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No easy solution
An infrastructure engineer doesn’t have to believe in global warming to take climate change seriously in Canada’s North. From a planning perspective, what matters is that the assumed climactic conditions that defined the choice of building materials and structural designs may no longer hold—and not just in the North but across Canada as a whole.

“The problem is that we’ve only been keeping historical weather data in Canada for the past hundred years,” said Norman Kyle, the City of Regina’s director of roads and transportation. “As a result, we really don’t know if the increases in severe weather that we’ve experienced in recent years is truly due to an ongoing warming trend or not. Without that kind of conclusive data, we are hamstrung when it comes to infrastructure planning.”

The City of Calgary has adjusted its master transportation and infrastructure investment plans to take climate change into account. “The majority of our new transportation infrastructure spending over the next 10 years will be for public transit and transit-oriented developments around our light-rail transit stations,” said Eric MacNaughton, a City of Calgary transportation strategist. “This will reduce our dependence on cars and help reduce the growth of greenhouse-gas emissions.” Calgary has already experienced the kind of extreme weather events that are predicted to become more common in a warmer world, with the flood that caused the evacuation of approximately 100,000 people in 2013. According to City of Calgary Roads’ spokesperson Christopher McGeachy, this event has triggered changes to Calgary’s design standards and new processes to react to future emergencies and deal with the resulting infrastructure damage.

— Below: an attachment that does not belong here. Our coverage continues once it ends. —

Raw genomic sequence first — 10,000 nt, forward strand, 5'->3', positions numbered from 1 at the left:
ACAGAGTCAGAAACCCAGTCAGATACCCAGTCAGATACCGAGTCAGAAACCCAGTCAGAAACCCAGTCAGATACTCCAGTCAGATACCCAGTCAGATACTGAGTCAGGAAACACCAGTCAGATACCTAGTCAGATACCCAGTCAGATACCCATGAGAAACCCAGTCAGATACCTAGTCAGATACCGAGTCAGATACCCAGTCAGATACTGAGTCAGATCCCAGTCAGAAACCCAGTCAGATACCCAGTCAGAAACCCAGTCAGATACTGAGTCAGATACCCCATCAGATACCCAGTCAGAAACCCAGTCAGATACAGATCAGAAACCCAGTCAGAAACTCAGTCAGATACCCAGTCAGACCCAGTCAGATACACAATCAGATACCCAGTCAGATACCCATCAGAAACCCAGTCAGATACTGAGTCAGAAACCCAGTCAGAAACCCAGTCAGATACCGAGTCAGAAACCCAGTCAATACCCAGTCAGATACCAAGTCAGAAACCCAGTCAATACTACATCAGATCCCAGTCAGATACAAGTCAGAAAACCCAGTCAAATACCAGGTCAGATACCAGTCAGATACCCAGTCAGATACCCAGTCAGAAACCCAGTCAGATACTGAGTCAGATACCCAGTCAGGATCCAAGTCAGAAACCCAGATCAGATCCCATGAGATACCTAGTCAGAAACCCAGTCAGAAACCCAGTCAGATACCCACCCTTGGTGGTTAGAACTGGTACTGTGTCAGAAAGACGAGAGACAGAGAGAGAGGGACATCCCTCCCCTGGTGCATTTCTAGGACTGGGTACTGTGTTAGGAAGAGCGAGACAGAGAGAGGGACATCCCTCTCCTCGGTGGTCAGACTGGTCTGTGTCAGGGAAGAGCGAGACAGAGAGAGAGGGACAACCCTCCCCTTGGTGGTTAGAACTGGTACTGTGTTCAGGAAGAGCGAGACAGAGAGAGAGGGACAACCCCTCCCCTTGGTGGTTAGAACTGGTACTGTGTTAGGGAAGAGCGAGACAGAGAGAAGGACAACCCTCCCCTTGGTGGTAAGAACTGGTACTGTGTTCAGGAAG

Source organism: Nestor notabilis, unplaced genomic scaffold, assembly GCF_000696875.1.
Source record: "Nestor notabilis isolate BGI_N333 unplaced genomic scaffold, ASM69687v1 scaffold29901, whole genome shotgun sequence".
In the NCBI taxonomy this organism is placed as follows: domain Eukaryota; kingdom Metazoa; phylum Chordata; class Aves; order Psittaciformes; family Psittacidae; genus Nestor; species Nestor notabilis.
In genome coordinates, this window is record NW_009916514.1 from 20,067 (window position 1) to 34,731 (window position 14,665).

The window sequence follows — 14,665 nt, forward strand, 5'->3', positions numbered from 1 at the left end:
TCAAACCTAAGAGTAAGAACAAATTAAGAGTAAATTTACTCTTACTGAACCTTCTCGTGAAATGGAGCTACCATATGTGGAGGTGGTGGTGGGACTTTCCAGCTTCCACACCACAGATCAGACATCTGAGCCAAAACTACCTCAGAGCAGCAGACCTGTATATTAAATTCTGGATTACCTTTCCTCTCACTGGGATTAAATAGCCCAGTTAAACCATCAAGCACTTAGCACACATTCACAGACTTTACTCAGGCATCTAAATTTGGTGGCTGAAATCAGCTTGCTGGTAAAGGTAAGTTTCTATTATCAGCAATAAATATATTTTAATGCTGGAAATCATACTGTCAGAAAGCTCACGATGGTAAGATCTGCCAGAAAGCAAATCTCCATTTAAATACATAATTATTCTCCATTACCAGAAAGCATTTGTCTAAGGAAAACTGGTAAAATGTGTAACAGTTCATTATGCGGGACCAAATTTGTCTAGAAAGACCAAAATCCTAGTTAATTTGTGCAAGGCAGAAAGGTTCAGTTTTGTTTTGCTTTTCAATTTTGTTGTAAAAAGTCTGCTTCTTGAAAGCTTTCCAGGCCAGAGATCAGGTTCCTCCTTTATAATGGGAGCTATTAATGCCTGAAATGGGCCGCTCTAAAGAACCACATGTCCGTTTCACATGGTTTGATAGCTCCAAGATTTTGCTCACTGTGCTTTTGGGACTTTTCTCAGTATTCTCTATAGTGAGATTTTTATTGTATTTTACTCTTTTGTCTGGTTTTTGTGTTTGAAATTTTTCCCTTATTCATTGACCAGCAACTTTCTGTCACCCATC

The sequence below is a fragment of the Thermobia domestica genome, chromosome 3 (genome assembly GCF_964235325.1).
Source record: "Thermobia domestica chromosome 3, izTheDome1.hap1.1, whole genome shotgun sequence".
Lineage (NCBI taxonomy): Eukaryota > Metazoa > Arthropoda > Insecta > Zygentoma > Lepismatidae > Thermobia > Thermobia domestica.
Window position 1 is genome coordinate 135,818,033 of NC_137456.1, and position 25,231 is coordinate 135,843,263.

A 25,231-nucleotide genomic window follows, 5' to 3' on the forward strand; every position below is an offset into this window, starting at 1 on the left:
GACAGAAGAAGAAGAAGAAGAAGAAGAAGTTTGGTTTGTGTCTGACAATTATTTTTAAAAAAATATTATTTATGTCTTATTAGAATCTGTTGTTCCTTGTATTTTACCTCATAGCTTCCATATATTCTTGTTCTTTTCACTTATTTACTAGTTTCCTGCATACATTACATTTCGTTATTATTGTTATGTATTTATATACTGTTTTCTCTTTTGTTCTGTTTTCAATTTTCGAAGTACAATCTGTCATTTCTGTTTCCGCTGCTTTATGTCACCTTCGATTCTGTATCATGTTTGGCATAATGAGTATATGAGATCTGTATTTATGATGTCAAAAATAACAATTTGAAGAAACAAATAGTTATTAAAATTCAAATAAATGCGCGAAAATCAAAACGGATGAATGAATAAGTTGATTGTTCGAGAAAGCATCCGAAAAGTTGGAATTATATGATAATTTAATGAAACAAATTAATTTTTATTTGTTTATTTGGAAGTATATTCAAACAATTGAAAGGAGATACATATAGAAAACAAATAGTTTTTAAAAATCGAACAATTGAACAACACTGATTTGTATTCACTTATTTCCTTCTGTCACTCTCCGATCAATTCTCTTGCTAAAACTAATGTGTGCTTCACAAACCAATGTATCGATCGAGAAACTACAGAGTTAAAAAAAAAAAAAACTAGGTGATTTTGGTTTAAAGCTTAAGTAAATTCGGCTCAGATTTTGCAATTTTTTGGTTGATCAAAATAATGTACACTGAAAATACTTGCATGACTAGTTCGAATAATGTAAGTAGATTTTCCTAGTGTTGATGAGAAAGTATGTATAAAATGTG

In theory, Northern Canadian communities could hedge their bets by rebuilding their infrastructure to cover all eventualities. In reality, this isn’t possible: “Trying to design northern facilities to protect against a large climatic warming—say, +4°C—is not feasible due to the high costs involved,” Harris said.

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Faced with this reality, Northern Canadian communities are forced with taking a wait-and-see position on climate change, hoping against hope the problems they are experiencing are seasonal rather than part of an ongoing trend. At the same time, they are identifying options that can address problems—at least in the short term.

Thermosiphons are one such technology. This system uses a series of connected tanks and pipelines to pump enclosed fluid underground, where it can extract heat from the soil. The fluid is then returned via pipes to tanks above ground, where its heat is expelled into the atmosphere, or used like a heat pump to warm buildings. “We can also use thermosiphons to pump cold fluid below ground to reduce thawing,” Milton said.

Another solution is to construct horizontal air ducts into elevated roadways, so that cold winter air flows through the road and cools the permafrost, which helps to preserve it in the warmer months. “Since the highway acts like a heat sink due in part to the dark driving surface, we are looking at options that include reflective paint on applications, and light coloured pavements to reflect solar radiation and minimize permafrost warming,” Murchison said.

It remains to be seen how severely climate change will affect the Yukon and Canada’s North in the long term. In the meantime, “We are monitoring our infrastructure, and repairing buildings where required to address climate-induced problems,” Milton said. “It is all we can do at this point.”


James Careless is a freelance writer based in Ottawa.